Starting with tonight's 8:05 clash with Indiana, the Bullets play nine games in Capital Centre before Feb. 1, and only six away from home. Of the nine home contests, just three are against top-draw opponents: Phoenix, Seattle and New York, which always attracts a large crowd regardless of the Knick's fortunes.

Some of the other games, such as against San Diego, New Orleans and Atlanta, will test the Bullets' emerging attractiveness. If the club can top the 10,000 mark for any of those meetings, team officials will have difficulty containing their joy.

Motta has eebn careful to play down the importance of most games so far, realizing that it is difficult for veterans to become emotional about many regular-season clashes. He also has religiously used his reserves, trying to prepare them as insurance in case of injuries, the problem that ruined the club's regular season lat year.

Both tactics already have paid dividents. The Bullets stay calm under pressure better than in the past and with the confidence gained from winning a championship, are capable of winning consistently, even on the oard.

When Unseld missed all three games on a just-completed western swing, they pulled out one victory and stayed competitive in defeat at Portland. In the first month of the season, despite a healthy squad. Washington lost four straight during a similar trip.

Even strong reserve strength is no guarantee the club can overcome long-term injuries. This is a finely knit squad, with roles defined precisely and personalities blended at just the right mixture. Toss even a small wrenceh into the works and sometimes the machine will malfunction despite Motta's best planning.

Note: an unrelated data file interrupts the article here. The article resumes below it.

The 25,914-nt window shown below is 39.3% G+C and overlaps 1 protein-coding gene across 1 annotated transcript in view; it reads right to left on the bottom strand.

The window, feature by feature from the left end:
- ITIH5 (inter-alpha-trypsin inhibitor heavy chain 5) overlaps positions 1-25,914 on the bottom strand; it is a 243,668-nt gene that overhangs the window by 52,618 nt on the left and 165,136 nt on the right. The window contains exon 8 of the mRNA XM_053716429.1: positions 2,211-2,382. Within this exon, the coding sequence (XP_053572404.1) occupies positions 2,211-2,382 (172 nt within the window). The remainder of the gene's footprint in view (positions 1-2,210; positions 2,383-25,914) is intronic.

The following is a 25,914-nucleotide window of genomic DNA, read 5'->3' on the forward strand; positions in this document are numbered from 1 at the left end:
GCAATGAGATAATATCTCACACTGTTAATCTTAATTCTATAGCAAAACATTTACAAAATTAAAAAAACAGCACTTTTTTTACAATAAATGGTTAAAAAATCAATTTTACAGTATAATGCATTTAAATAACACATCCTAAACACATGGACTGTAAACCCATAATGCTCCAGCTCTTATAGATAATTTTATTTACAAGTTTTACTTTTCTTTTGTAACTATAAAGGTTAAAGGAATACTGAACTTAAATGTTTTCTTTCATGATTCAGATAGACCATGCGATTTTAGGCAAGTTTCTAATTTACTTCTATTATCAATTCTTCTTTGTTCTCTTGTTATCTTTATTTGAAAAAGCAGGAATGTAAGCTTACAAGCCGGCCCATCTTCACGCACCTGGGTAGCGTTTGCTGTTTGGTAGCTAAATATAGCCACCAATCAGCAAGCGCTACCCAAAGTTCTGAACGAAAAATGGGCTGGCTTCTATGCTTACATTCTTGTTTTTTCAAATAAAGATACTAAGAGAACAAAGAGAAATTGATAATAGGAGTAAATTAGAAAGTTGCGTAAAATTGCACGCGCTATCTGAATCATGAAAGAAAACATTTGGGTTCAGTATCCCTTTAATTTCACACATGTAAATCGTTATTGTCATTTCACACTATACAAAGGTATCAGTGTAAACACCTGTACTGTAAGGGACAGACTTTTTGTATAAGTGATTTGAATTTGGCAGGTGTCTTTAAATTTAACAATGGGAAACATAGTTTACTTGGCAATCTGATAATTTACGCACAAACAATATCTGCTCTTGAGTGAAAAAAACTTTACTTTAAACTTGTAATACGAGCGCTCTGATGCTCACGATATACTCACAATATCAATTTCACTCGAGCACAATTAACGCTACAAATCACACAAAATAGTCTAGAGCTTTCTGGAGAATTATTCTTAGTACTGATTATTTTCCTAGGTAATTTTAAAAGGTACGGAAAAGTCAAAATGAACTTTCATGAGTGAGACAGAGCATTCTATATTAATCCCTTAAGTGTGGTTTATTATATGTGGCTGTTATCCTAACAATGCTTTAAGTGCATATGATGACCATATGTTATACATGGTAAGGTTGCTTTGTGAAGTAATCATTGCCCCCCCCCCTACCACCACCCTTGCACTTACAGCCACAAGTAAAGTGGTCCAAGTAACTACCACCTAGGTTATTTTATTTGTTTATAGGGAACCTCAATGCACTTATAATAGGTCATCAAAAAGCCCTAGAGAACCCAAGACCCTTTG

"I think, though, we can withstand problems better than before," the coach said. "Our younger players have more confidence and that makes us stronger. We know how much we were hurt last year by injuries and I think that has made us more careful this year to be ready if we get hit with them again."

As long as the injury jinx stays dormant, the Bullets realize they have and outstanding chance to finish with the league's best record. Their reward would be substantial: the home-court advantage in every round of the plyaoffs, something they enjoyed last year only against Atlanta in the opening miniseries.

"Ever though we won the title last season without the home-court advantage." Grevey said, "it would be nice to have it this year. We really had to overcome a lot of odds and it would be tough going through that again.

"But one thing we've learned and I hope the fans have learned too. No one is better than we are, not Philly, not Los Angeles, not Portland, not Seattle. That's probably the best thing that has come out of the first part of this season."

The Bullets hope to have Unseld back tonight, although his injury is still listed as being on a day-to-day basis ... Motta believes the team, which has not played that consistently the last 11 games, is ready for an upswing. It still has won 16 of its last 20, including eight of 10 on the road ... The club will play at New York Thursday to finish out the year, then take four days off before hosting Chicago Jan. 2. In their only meeting of the season, the Bullets beat the Pacers, Nov. 1, at Indiana.